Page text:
Diabetes-Related Foot Disease Research in Aotearoa New Zealand: A Bibliometric Analysis (1970–2020)
Carroll, M; Al-Busaidi, IS; Coppell, KJ; Garrett, M; Ihaka, B; O'Shea, C; Wu, J; York, S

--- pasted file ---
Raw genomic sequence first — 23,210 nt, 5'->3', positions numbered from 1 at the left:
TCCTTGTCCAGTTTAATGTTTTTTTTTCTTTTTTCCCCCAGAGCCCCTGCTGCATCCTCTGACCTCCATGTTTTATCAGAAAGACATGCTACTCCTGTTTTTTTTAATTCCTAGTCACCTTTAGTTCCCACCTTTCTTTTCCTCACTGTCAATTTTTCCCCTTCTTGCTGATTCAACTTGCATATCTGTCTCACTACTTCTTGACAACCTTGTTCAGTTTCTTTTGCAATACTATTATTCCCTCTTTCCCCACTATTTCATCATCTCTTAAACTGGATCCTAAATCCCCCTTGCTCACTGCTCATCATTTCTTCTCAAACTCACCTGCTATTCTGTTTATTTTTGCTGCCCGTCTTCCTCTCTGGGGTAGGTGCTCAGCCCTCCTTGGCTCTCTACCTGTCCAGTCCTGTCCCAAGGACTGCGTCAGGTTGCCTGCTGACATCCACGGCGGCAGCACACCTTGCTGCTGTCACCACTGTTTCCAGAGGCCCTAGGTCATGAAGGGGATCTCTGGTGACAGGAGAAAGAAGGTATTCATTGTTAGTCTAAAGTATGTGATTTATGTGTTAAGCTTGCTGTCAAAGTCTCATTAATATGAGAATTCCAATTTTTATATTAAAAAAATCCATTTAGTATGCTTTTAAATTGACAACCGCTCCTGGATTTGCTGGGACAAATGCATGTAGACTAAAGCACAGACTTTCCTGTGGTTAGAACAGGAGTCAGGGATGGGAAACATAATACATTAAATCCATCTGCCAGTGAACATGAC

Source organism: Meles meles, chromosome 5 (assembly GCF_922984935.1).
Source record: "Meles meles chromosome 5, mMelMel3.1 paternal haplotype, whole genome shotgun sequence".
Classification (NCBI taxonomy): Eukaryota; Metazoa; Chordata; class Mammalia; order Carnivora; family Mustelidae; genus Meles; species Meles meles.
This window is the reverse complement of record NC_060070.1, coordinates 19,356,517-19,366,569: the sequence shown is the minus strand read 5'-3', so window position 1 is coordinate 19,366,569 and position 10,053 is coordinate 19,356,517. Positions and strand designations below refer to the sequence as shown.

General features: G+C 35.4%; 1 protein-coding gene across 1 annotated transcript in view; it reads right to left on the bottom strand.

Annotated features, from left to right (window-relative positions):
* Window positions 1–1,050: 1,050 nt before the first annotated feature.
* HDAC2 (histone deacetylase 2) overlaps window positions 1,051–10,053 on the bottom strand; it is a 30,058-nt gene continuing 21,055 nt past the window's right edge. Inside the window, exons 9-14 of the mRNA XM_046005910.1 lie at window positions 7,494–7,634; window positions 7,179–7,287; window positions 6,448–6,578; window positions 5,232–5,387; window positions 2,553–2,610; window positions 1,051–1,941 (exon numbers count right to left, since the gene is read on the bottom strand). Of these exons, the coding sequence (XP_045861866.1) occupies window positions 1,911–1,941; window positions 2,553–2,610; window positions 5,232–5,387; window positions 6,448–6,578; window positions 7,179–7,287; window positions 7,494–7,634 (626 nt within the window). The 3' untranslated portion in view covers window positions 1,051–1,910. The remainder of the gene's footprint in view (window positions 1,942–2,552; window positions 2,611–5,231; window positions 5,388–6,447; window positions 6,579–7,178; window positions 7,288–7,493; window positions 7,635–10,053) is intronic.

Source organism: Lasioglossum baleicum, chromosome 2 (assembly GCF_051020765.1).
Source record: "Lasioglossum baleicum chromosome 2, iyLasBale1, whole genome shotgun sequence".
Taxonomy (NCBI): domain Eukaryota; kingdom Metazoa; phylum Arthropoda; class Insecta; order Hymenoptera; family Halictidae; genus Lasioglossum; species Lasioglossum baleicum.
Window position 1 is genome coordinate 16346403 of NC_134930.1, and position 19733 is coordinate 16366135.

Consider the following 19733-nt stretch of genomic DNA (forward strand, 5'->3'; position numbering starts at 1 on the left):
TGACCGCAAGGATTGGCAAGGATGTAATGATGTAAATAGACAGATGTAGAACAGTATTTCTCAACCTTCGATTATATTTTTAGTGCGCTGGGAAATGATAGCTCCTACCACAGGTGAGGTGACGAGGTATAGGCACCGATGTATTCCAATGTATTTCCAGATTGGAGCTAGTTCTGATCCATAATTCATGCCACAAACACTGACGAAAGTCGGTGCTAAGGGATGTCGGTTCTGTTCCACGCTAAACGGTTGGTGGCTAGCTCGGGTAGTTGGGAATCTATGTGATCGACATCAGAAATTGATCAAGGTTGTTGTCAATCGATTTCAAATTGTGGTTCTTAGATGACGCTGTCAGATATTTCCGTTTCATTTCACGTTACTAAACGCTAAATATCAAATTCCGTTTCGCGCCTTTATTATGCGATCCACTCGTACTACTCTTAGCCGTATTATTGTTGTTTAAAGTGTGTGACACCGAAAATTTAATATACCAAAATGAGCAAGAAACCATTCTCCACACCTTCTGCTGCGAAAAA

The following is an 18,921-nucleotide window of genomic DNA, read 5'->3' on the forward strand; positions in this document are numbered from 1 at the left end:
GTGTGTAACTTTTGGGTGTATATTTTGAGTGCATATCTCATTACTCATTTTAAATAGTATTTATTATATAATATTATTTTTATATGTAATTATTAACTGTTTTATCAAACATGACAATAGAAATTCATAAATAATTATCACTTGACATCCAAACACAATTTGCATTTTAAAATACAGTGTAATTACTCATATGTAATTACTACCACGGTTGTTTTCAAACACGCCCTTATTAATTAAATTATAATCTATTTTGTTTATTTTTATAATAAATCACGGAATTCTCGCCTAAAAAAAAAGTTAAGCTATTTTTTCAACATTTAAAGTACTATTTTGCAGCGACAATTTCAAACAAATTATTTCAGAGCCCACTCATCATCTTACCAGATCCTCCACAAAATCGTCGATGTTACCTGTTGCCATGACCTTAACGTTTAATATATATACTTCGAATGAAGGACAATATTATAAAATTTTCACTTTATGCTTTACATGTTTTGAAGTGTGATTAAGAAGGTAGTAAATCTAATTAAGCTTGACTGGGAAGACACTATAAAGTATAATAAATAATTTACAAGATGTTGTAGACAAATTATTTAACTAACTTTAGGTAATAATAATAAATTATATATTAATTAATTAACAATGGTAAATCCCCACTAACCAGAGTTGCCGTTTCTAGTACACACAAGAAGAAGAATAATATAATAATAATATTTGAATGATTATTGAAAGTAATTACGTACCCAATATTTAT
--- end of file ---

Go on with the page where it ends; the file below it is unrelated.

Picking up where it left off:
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BACKGROUND: The aim of this bibliometric study was to examine trends in the quality and quantity of published diabetes-related foot disease (DRFD) research in Aotearoa/New Zealand (NZ) over the past five decades. METHOD: In July 2021, the Scopus® database was searched for DRFD-related publications (1970-2020) using predetermined search and inclusion criteria. Bibliometric data were extracted from Scopus® and Journal Citation Reports. Retrieved bibliometric indicators were analysed in Biblioshiny, an R Statistical Software interface and reported using descriptive statistics. RESULTS: Forty-seven DRFD-related articles were identified. The annual number of publications showed a significant upward trend increasing from one in 1988 to a peak of six in 2018 (P < 0.001). The majority of identified articles (n = 31, 66%) were published in the last decade (2011-2020). Basic/clinical research accounted for 87% (n = 41) of publications and 14 (30%) investigated the screening and/or prevention of DRFD. The average citation per article was 20.23 (range: 0-209) and the median impact factor was 4.31 (range, 1.82-79.32). Over a third of articles (36%) had an international authorship network. Funding was reported in 15 (32%) articles; 12 (26%) were supported by public national grants vs. three (6%) reporting industry-sponsorship. CONCLUSION: DRFD articles authored by NZ researchers have increased over the past five decades. Despite NZ researchers having increased their global impact through collaborative networks, most of the research was classified as low-level evidence, with limited focus on Indigenous Māori and limited financial support and funding. Increased funding for interventional research is required to enable a higher level of evidence-based and practice-changing research to occur. With rates of diabetes-related amputations higher in Māori future research must focus on reducing inequalities in diabetes-related outcomes for Māori by specifically targeting the prevention and screening of DRFD in primary care settings in NZ.